OXFORD, Miss. — BCS supporters can point to this season as an example of how well the system works.

The BCS’ motto is “Every Game Counts,” and the drama that has taken place in recent weeks would have been diminished if a playoff system were in place.

LSU’s victory Nov. 5 at Alabama wouldn’t have been as beneficial to the Tigers, or as potentially damaging to the Crimson Tide if a playoff were looming. Both would have still been headed to the postseason and would have just been jockeying for seeding edges.

Similarly, the stakes wouldn’t have been nearly as great for Stanford when it lost to Oregon on Nov. 12, or for Oklahoma State when it lost to Iowa State on Friday, or for Oregon or Oklahoma when they lost to USC and Baylor, respectively, on Saturday.

November games can be elimination or near-elimination games under the current system. Every game counts.

On the other hand, supporters of a playoff system can also point to this season to make their case. If No. 3 Arkansas beats No. 1 LSU on Friday in Tiger Stadium, and No. 2 Alabama beats Auburn on Saturday, LSU, Alabama, and Arkansas will all be 11-1 and 7-1 in the SEC, tied for the West Division title. Head-to-head tie-breakers would be inconclusive, because Alabama beat Arkansas, LSU beat Alabama, and Arkansas would have beaten LSU.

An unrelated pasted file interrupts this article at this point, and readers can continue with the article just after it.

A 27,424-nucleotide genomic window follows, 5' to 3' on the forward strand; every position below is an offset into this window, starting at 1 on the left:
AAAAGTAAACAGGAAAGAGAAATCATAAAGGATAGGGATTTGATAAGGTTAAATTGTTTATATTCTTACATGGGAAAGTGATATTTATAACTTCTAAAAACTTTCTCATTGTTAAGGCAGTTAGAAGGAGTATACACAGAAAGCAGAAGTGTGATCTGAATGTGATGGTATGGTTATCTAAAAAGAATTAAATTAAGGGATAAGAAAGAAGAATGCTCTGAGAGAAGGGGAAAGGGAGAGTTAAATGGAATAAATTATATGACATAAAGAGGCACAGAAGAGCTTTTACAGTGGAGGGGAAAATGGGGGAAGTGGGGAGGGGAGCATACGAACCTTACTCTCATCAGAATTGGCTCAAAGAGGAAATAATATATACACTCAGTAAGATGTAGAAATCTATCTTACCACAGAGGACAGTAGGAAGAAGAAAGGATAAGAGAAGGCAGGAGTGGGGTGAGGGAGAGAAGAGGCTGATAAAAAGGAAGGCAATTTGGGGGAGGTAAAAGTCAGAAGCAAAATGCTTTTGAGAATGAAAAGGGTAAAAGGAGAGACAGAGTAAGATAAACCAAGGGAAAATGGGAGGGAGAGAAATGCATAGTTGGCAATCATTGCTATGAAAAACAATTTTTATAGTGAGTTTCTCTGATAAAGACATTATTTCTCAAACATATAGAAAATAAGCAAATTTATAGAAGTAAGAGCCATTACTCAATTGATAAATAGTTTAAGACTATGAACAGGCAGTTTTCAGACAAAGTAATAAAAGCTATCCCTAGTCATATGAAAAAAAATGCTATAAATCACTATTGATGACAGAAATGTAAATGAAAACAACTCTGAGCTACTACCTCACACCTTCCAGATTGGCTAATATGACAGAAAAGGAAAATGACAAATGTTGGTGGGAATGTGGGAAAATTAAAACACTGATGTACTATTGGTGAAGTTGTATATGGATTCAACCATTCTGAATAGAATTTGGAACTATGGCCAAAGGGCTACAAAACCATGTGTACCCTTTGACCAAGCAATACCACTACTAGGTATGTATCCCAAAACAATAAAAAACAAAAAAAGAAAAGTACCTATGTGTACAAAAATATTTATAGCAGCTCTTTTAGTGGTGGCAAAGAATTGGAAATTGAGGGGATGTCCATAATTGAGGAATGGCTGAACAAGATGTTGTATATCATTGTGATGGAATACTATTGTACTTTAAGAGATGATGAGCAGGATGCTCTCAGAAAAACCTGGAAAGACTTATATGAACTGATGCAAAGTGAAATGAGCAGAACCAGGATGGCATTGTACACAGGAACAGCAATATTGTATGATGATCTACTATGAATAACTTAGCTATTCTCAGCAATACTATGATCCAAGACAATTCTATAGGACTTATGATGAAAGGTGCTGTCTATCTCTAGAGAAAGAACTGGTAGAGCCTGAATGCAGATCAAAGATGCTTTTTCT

So those teams would be intertwined in what would be a three-way, flat-footed tie on the field. It would be a perfect storm of confusion and, ultimately, unfairness for somebody. The subsequent BCS rankings would sort out who would go to Atlanta to play SEC East champion Georgia for the conference title and a berth in the BCS title game.

The rankings would also decide which of the three would be second among equals and remain alive for a rematch in the BCS title game, as well as who would be third among equals and headed to a non-BCS bowl. Who would be 1, 2 and 3 in that scenario is anyone’s guess and irrelevant to making the point that this season could provide the most messed-up BCS yet.

Of course, LSU will be favored to beat Arkansas, which would simplify things if it happened, and the BCS may well produce what it’s supposed to produce — the two best teams in the country playing for the BCS Championship.

But the drama, surprises, upsets and jockeying of the past few weeks have crystallized what the BCS.-vs.-a-playoff controversy is all about — is enhanced drama during the regular season a worthwhile tradeoff for a potentially unsatisfying conclusion?

There may be more surprises to come in the final two weeks, or perhaps things will settle down.

But if anything is constant throughout all of this uncertainty it seems to be this: LSU and Alabama are the two best teams in the country.